• 8.2 Sensor
    •  8.2.1 pH sensor and measurements (Acid/Base titrations)
      • 8.2.1.1 pH Sensor and Temperature

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9 Performance Verification of titration

Performance verification is achieved by a standard titration of a reference sample with a known content. Hereby the entire titration procedure including.

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10 Karl Fischer Titration

The Karl Fischer method for water content determination is one of the most frequently used titration methods.

The titration is based on the reaction described by R. W. Bunsen:

I2 + SO2 + 2 H2O → 2 HI + H2SO4

Karl Fischer, a German petro-chemist, discovered that the reaction…

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  • 10.1 Titration principle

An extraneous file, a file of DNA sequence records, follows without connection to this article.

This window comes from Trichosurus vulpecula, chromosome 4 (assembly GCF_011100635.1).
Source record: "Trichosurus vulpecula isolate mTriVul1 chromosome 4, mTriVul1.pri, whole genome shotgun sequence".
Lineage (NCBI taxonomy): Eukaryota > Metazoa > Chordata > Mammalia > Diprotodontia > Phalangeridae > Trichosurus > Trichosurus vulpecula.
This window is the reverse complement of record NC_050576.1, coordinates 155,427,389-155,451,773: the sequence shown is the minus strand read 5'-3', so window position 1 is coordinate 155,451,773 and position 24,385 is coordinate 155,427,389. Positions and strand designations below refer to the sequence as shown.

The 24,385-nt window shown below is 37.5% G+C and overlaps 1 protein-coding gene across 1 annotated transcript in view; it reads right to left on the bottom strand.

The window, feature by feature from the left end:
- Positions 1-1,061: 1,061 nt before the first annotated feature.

• 10.2 Endpoint indication of a Karl Fischer titraton
  • 10.3 Prerequisites for voulometric Karl Fischer titration
  • 10.4 Drift
  • 10.5 Volumetric Karl Fischer reagents
    • 10.5.1 One-component KF reagent
    • 10.5.2 Two-component KF reagent
  • 10.6 Concentration determination
  • 10.7 Sample handling
    • 10.7.1 Solid samples
    • 10.7.2 Liquid samples
    • 10.7.3 Solubility of sample
  • 10.8 Execution of a volumetric Karl Fischer titration
  • 10.9 Interferences of Karl Fischer titration
    • 10.9.1 Influence of pH
    • 10.9.2 Side reactions

11 Glossary